The problem with patents in tech

Patents are everywhere, and of course not just in the US, but there are particular industries where they show up more often than not. In our not so small corner of the world, we see dozens of patents on interesting technologies and potential products. Emphasis on "potential" because most of the time, they never come to be. Sometimes not from the party that filed the patent. More often than not, patents only surface when media get whiff of them or when used in a lawsuit. Because while patents were initially conceived to foster innovation, they run the risk of suffocating that very same thing instead.

The case of the sliding camera

Last week at MWC 2018, Vivo announced not a new phone but a concept phone, one that barely had any bezels. It wasn't just an idea but an actual working device that could be ready for mass production if Vivo wanted to do so. And one of the highlights of that concept phone was Vivo's solution for the problem of the front-facing camera: a camera that slides out from the top.

It was an alternative to the now inexplicably popular notch. Being one of the first to come with that notch design, Andy Rubin of Essential was naturally asked about it. Rubin practically dropped the mic by pointing to its patent for that exact same idea. In other words, for all the attention Vivo got from it, it wasn't exactly original.

For better or worse, Essential never used that patent and probably never will. It will sit in its patent portfolio, gathering dust, until someone decides it's worth paying the company a handsome sum to use that patent. There will probably be lawsuits or licensing agreements involved unless Vivo goes back to the drawing board. Because, sadly, that's what the patent system has become.

Letters Patents

There's still some discussion on where patents actually originated, with some tracing roots as far back as Ancient Greece. But we don't have to go that far since the modern patent system can actually be traced simply back to the medieval period. It supposedly came from the phrase "letter patents", which was a document that, like today's patents, granted someone exclusive rights, particular to an invention.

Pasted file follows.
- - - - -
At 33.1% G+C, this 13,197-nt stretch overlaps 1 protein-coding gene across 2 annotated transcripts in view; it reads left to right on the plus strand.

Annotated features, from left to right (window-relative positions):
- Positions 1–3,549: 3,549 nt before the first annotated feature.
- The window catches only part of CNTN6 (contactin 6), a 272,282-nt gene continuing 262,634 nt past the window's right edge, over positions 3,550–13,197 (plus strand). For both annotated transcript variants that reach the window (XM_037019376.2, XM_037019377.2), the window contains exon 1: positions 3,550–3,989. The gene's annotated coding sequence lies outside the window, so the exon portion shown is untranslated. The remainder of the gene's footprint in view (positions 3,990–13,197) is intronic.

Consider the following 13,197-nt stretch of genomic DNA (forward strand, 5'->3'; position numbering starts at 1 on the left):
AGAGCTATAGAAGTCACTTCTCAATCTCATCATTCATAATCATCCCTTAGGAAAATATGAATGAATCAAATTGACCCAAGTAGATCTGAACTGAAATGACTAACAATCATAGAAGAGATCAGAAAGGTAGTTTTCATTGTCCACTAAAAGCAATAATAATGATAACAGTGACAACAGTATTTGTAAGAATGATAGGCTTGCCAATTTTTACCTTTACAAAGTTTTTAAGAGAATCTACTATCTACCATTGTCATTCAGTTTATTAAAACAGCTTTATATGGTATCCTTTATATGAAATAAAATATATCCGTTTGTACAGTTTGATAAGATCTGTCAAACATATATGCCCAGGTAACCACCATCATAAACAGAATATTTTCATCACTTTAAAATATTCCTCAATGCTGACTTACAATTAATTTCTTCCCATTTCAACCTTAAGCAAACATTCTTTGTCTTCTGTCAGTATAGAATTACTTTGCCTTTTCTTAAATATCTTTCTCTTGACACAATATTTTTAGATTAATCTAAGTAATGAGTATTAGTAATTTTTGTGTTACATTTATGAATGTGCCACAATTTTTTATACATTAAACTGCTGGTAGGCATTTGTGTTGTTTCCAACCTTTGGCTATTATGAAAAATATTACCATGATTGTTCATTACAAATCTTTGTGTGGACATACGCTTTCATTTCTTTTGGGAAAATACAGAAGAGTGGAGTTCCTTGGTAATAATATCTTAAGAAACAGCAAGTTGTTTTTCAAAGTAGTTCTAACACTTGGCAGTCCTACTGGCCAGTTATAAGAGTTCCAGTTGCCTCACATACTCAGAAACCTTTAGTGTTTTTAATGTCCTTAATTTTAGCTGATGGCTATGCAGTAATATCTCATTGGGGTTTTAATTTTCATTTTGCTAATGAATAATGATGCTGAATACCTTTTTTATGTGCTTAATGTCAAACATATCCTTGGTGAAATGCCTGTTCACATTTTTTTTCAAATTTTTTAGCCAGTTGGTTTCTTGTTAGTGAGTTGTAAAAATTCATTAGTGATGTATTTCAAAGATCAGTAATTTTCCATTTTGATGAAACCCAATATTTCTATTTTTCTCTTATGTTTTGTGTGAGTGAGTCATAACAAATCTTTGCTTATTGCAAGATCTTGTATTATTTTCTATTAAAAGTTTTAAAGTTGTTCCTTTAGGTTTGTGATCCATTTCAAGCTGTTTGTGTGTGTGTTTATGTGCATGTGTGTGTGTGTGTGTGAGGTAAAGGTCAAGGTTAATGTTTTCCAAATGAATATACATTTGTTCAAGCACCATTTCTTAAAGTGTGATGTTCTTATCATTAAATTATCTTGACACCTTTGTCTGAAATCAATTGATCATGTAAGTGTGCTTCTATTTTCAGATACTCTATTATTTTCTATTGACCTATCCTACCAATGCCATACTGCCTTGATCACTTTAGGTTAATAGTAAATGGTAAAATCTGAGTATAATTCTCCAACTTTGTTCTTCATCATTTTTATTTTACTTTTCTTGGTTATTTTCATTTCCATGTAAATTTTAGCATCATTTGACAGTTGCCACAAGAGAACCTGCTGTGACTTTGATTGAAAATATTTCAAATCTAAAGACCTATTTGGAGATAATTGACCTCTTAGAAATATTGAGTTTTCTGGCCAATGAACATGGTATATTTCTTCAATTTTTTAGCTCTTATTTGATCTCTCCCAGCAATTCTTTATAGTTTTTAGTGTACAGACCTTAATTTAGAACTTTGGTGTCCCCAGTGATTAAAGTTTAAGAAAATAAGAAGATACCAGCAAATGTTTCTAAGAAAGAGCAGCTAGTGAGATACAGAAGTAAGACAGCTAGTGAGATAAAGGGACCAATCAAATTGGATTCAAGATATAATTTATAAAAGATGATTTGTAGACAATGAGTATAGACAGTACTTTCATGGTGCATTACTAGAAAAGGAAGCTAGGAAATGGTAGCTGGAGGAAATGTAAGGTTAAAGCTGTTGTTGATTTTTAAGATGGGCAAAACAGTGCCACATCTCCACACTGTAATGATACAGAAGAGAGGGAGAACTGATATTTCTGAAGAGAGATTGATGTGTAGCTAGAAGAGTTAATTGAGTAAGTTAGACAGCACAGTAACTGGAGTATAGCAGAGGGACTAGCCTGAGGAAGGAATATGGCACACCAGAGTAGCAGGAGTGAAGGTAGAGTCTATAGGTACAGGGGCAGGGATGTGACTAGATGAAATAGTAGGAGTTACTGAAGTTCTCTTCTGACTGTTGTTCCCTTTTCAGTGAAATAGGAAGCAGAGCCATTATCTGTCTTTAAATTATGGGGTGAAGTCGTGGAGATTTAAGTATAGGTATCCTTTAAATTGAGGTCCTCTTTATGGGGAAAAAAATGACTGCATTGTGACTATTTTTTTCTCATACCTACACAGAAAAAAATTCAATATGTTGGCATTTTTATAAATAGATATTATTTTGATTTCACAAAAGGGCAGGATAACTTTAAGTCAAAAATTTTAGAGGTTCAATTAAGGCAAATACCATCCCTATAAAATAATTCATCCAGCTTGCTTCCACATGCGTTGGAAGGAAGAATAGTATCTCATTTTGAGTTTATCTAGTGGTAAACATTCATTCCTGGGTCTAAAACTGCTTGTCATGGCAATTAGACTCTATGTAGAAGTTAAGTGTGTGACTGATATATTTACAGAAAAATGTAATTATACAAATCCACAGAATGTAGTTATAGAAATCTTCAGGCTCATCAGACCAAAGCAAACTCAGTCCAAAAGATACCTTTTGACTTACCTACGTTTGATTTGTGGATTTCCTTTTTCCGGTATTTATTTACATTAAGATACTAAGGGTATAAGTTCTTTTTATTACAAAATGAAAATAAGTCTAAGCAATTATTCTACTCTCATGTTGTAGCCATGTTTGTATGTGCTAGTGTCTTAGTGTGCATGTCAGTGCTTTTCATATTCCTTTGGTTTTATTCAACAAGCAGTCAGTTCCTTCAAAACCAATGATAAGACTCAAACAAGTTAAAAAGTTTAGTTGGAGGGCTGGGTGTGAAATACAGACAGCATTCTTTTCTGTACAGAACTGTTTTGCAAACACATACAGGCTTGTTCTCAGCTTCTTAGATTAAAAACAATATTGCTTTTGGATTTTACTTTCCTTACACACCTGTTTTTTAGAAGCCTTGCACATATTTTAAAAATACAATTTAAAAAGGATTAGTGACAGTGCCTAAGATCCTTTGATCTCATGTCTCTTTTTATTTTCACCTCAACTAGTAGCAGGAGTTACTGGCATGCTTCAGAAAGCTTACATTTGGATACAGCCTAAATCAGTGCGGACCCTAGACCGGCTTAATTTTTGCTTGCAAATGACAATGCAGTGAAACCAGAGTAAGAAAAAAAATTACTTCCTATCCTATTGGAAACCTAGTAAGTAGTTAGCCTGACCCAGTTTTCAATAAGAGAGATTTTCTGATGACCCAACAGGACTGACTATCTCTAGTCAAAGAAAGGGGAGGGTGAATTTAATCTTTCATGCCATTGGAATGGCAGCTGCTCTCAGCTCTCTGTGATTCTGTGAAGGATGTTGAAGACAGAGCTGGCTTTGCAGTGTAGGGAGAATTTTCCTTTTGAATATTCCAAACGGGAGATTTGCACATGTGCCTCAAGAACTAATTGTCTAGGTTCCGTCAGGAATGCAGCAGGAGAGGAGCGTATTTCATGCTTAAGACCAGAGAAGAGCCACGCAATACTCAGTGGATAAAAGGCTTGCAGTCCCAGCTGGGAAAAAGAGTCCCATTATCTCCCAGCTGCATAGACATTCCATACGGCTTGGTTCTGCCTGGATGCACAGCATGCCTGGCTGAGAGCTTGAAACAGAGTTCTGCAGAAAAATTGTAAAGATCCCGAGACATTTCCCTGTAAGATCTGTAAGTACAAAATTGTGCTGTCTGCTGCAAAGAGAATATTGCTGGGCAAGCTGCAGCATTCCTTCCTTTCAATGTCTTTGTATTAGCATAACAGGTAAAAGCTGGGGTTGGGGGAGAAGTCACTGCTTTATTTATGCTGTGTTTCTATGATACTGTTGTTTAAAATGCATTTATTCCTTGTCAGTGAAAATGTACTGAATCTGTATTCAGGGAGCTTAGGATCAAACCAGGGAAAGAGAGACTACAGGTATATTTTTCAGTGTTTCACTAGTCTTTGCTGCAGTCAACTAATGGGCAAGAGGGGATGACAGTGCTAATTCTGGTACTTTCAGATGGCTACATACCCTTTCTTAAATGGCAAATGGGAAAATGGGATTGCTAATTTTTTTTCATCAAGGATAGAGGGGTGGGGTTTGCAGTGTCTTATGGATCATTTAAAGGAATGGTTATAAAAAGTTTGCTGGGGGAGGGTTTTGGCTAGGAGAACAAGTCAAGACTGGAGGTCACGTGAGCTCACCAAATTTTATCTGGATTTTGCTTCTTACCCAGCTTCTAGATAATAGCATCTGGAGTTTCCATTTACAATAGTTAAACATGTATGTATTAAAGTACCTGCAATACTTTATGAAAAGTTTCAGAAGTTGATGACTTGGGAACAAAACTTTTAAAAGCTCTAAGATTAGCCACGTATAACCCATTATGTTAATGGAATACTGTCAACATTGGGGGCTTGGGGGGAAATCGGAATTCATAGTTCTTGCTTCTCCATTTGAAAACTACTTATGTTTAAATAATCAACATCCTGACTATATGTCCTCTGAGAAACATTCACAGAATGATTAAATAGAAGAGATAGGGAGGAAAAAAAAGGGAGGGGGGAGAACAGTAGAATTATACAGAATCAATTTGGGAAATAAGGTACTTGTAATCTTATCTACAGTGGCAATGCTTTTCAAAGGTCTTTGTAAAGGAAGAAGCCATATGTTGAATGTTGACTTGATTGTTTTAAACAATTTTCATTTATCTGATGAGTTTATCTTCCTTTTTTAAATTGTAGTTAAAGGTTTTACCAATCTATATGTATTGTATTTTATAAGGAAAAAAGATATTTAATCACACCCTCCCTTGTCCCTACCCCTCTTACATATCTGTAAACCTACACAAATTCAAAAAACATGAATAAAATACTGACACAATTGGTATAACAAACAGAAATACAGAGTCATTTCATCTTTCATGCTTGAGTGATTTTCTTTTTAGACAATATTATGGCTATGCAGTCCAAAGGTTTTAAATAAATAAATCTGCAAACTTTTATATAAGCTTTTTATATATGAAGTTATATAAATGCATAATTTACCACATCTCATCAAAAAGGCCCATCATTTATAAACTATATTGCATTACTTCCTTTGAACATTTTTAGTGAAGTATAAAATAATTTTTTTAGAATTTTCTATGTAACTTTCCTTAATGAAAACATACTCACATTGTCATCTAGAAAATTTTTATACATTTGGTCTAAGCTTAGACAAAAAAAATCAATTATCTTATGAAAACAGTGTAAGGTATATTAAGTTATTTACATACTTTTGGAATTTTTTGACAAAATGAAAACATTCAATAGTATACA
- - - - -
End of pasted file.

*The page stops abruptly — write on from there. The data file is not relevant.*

The difference back then was that these rights were granted in exchange for disclosing the invention to the public. The patent holder had exclusive rights to the invention but the emphasis was on putting it in public domain for the common good. In other words, the value of patents was in their utility, not simply in having the idea, especially one that may not exactly have a concrete product derived from it. Or at least not yet.

Design and Math

Over time, the patent system naturally grew to include more forms of "inventions". Two particular types of patents have been put under scrutiny these past years, in no small part thanks to high-profile patent lawsuits.

Design patents, known as industrial design rights in other territories, cover ornamental, that is, not utilitarian, aspects of an item. Some would argue that design sometimes carries a level of utility, like the ridges in a soda bottle for better grip, or the appearances of computer icons for better usability.

More contentious, however, is the case of software patents, applied on computer programs, libraries, and algorithms. Software has become a very critical commodity in this digital and Internet age, so they shouldn't be taken lightly or relegated to the realm of "theoretical". That said, many liken patenting software to patenting mathematical formulas, which does sound ridiculous to some extent.

Exclusive Property

But while patents have grown in scope, they have sadly devolved in purpose and use. As a form of intellectual property, patent systems today, especially in the US, place more emphasis on the "property" aspect. Legally, patents are not a "right to make", that is, to actually use the patent. It is, instead, a right to exclude others. To put it bluntly, a patent basically means "if I'm not going to use it, nobody will". That is, unless a licensing fee is paid.

In an ideal world, that licensing fee is a fair trade for use of an exclusive property and to compensate the time and effort poured on research and development. Presuming that is the case. In practice, it has become a useful weapon to scare competitors or make them yield some cash. Patent laws often don't require patent owners to actually use the patent, only that they prove either ownership or validity of the patent. And this has led to a still profitable business of simply holding patents and suing companies. The system that was created to benefit the common good by inspiring innovation and protecting inventors has become a tool to protect vested interests and stifle those who might even dare produce an actual, usable product, whether they knew about the patent or not.


A few years ago, there was a large cry for reforming the US patent system due to some high-profile cases. That cry seems to have died out as companies decide to settle things behind closed doors instead. After all, it's far more profitable in the long term to preserve the status quo rather than fix a broken system.

Patents themselves aren't necessarily wrong in that they protect a person's property. Over the centuries, however, it seems that the "for the common good" part has been left out both in spirit and in the letter of the law. And in a patent-litigious society, we might never come to see a variety of new touch gestures, foldable devices, or even slide out cameras.